By Jeff St. John
Despite the successful tests of biofuel in test flights by Virgin Atlantic, Air New Zealand (ANZFF.PK) and, most recently, Continental Airlines (CAL), airlines and biofuel experts say a biofuel-powered airline industry is still many years away.
And others say it ain’t gonna happen.
The successful test flight this week of a Continental jet using a 50-50 blend of jet fuel and biofuel made from jatropha and algae — two hot crops in the roster of companies seeking to make “next-generation” biofuels from non-food sources — led the International Airline Transport Association’s environmental officer to speculate that some airlines might be flying on biofuels in the next five years. (That’s according to Point Carbon, a European energy and carbon market analysis firm.)
But the airlines themselves aren’t announcing plans to move that fast quite yet. Air New Zealand has said it wants to use biofuel for 10 percent of its flights by 2013, and German airline Lufthansa has plans to reach that 10-percent biofuel mark by 2020.
Airlines are increasing the blend of biofuel they’re using in test flights. The first biofuel-powered test flight by Virgin Atlantic Airways in February used a 20 percent blend of biofuel made of coconut and babbasu oil (see Virgin to Test Fly Bio Jet Fuel). Continental’s flight, along with a test flight by Air New Zealand last month, upped that blend to 50 percent (see Biofuel Powers Air New Zealand Test Flight). Air New Zealand used a biofuel made from jatropha.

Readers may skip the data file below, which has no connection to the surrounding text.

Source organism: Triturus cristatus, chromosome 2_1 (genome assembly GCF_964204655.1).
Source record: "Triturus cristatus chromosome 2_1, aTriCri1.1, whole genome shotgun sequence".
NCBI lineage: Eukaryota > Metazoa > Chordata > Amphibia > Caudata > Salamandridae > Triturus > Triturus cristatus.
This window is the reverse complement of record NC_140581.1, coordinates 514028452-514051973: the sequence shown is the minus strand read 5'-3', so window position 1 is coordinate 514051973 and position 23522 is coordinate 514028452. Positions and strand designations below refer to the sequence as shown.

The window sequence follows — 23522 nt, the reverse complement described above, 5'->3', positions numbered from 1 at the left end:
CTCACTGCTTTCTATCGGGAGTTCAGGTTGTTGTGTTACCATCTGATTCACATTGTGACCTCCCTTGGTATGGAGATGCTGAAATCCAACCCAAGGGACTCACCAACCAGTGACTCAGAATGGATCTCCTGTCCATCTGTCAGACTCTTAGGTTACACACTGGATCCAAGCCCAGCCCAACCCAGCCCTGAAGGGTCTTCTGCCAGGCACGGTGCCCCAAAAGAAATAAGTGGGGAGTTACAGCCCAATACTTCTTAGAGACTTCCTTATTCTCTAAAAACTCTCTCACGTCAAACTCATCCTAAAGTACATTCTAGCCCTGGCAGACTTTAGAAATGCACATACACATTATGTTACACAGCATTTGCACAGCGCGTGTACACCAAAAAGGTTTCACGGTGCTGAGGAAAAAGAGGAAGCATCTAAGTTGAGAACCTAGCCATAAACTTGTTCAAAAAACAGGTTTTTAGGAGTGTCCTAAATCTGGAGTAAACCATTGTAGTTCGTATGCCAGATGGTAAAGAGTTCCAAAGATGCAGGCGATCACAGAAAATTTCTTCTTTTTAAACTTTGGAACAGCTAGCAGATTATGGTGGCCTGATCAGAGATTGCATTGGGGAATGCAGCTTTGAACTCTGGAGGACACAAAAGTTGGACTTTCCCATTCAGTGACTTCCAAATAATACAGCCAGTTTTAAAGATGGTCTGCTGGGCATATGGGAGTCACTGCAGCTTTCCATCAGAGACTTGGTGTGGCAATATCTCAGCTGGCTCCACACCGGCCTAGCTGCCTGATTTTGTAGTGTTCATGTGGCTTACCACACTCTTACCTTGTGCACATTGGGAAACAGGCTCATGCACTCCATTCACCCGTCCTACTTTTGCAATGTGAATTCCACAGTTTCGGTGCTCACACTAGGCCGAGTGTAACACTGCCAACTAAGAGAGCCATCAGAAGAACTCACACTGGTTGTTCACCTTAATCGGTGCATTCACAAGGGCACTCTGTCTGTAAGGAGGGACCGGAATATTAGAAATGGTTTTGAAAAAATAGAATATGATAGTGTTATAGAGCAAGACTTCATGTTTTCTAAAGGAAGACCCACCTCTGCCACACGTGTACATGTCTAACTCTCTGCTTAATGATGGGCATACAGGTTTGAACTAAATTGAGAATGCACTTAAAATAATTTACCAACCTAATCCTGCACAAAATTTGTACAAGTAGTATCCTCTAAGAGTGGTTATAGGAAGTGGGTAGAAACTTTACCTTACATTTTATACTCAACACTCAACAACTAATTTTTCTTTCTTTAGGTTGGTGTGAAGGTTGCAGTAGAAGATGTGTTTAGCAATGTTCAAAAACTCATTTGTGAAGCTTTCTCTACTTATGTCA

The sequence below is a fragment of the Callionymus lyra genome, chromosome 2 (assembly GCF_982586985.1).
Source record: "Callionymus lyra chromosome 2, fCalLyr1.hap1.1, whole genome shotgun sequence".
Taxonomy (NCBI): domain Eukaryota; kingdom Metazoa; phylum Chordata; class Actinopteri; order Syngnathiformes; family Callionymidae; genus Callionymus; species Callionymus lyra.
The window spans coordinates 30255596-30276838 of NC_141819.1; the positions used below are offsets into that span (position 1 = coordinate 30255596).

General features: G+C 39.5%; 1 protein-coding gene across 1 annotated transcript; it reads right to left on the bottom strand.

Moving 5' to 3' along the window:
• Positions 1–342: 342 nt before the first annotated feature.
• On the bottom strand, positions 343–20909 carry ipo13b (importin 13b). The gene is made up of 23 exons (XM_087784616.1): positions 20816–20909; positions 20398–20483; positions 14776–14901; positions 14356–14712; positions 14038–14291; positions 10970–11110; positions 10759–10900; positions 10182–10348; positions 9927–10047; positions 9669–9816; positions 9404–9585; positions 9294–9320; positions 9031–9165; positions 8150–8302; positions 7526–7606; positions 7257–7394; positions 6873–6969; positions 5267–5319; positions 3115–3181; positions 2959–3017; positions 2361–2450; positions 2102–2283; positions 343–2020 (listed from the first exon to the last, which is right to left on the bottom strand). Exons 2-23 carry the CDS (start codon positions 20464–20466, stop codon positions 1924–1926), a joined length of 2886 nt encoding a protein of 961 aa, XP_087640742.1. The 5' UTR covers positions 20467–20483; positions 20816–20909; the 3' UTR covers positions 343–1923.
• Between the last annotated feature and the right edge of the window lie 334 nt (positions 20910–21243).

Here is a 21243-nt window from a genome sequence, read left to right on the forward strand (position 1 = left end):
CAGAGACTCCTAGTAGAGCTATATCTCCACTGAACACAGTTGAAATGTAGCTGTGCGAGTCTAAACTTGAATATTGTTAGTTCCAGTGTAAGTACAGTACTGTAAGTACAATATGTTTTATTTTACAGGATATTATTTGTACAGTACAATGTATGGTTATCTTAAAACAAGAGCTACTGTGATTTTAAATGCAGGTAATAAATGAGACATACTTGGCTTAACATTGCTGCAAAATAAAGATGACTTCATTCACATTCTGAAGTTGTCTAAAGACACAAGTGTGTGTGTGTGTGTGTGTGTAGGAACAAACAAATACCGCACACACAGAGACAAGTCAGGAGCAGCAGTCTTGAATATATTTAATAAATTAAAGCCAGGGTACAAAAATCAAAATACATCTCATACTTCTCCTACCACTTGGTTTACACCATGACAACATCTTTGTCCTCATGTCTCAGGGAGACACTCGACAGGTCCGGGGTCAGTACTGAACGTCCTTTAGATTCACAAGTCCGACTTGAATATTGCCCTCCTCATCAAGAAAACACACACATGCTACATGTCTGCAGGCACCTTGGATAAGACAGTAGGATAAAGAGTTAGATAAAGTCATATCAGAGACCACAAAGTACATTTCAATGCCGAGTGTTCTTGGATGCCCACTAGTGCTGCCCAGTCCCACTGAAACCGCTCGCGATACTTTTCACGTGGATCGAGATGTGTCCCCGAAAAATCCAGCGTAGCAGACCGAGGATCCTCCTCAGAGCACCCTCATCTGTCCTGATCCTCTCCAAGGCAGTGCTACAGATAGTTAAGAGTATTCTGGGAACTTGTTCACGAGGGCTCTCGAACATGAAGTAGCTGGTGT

Japan Air Lines (JALSY.PK) plans a test flight later this month, using a 50-50 blend of jet fuel and biofuel made from camelina, a grass grown in rotation with wheat and corn. All the airlines testing biofuel have pledged to use such non-food feedstocks, given the environmental and economic disadvantages of placing pressure on food supplies by making biofuel out of food crops like corn and soybeans.
Meanwhile, the British watchdog group Aviation Environment Federation has released a report questioning the safety and viability of using biofuel to replace even a fraction of airlines’ fuel needs. Beyond questions of safety, which the IATA disputes (see the article from Wired), the report’s author, Jeff Gazzard, said that it would be very hard to grow enough jatropha, algae and other plants to replace the roughly 240 million tons of jet fuel that airlines burn each year at present.